Marine Ecology Program

 

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Sponges, hydroids, and more on an oil and gas platform.

Marine life comes in many varied and fascinating forms… sometimes simple… sometimes complex… often bizarre. A few of the many thousands of species of marine life have a valuable place in our economy (e.g., shrimp, tuna, snapper), most do not. While most people never see the incredible array of ocean plants and animals, we at BSEE consider them all valuable.

The reason marine life has developed in so many different forms is because the marine habitat provides such a variety of conditions. Most people are familiar with the sandy seashore and think that life is sparse there; but a remarkable array of organisms are found there, specially adapted to the conditions of the pounding waves and the blowing sand. The opposite end of the ocean spectrum – the deep, dark abyss – is home to amazing animals with large eyes and phosphorescent spots, tubeworms that live on methane, stalked animals that look like lilies, octopuses with helicopter wings, and more. Undersea mounts support reef life of all sorts: corals near the surface with sun-loving algae in their tissues; corals in the depths that feed on passing plankton; strange cousins of starfish that climb up on the reef at night and wrap their tentacle-like feet around a resting place and spread dozens of fern-like arms to net their supper; stationary bed-spring black corals coiling up a few feet into the water column and extending their white polyps that look like the teeth of a saw; sponges in riotous colors with huge internal networks of mesh to filter plankton and often harboring scores of small snapping shrimp who cock their oversized claw and snap it to stun their plankton prey; numerous animals that live in the crevices and overhangs and come out at night to forage, such as octopus, urchins, lobsters, and eels; all these and more; something takes up residence in every small space of the reef.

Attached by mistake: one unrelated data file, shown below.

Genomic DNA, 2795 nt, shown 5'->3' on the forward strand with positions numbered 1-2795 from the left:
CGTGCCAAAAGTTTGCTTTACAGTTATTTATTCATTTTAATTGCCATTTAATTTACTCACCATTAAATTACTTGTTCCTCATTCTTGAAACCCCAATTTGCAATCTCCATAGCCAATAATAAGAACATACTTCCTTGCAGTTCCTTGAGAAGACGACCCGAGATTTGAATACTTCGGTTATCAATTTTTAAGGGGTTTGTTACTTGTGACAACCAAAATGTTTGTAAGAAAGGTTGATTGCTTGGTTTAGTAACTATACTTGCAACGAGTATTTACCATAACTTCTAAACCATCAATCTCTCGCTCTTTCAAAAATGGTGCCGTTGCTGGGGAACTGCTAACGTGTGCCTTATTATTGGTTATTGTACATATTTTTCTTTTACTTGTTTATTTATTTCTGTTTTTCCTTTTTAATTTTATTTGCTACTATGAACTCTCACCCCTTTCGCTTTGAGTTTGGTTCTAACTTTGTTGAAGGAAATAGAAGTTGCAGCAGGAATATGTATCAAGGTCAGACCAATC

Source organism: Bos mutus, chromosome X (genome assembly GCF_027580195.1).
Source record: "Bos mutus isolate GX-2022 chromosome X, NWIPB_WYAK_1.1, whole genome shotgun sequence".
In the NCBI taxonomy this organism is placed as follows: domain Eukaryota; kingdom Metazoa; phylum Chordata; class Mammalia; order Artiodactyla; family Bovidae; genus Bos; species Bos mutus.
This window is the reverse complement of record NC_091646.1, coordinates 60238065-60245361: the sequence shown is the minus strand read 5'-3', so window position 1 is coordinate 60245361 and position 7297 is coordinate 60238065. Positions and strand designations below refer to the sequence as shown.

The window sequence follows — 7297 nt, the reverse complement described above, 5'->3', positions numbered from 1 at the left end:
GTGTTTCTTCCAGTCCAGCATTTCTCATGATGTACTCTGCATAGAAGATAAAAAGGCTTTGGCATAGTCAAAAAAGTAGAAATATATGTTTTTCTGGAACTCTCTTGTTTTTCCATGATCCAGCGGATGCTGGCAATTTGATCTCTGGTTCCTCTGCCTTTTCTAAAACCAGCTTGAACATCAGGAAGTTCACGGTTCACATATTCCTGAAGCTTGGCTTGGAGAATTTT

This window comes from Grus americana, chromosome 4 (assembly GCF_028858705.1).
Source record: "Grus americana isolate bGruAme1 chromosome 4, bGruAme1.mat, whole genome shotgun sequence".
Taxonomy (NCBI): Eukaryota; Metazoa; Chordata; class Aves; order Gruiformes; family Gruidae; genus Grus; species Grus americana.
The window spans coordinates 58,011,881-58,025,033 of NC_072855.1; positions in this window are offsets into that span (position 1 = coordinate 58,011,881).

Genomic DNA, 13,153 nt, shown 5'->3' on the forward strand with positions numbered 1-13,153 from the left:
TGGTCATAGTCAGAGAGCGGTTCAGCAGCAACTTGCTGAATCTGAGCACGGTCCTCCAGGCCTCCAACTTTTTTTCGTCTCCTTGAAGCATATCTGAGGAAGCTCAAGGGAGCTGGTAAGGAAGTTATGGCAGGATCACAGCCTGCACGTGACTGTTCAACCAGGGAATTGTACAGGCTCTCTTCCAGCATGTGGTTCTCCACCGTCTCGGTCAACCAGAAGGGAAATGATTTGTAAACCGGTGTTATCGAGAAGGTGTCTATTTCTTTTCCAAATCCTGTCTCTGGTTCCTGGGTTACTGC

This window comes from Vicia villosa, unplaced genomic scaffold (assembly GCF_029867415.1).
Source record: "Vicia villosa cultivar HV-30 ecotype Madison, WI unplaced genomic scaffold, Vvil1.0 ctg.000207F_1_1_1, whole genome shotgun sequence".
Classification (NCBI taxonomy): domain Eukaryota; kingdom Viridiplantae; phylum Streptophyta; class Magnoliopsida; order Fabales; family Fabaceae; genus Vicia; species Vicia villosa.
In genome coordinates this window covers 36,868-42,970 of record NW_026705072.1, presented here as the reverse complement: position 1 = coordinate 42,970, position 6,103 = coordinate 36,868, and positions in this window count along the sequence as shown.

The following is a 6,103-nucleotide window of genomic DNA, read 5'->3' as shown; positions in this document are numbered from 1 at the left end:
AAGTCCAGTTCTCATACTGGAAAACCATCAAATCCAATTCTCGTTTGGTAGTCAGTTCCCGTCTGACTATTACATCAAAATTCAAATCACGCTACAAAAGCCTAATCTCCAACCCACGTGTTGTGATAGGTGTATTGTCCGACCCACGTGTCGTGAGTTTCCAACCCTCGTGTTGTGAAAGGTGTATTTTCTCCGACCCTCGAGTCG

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Schools of fish swim among hydroids through the ribs of the sunken 'Russian Freighter' artificial reef off Pensacola, Florida.

There are miles and miles of soft bottoms that range from fine mud to coarse sand and every mixture in between; all of it harboring its own special set of organisms that adapt to live there. Above those miles and miles of soft bottoms are miles and miles of open ocean; other plants and animals have adapted to make their life in this upper water column. Scientists study the many varied ocean habitats and their residents to gain an understanding of all the components in the ocean… to better understand its whole…. Some of those scientists work at BSEE. Our scientists protect the ocean and its plants and animals from possible impacts of offshore energy development. This is what the Marine Ecology Program is about.

 

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The skeleton of this 'black coral' is black, but the polyps are pure gold!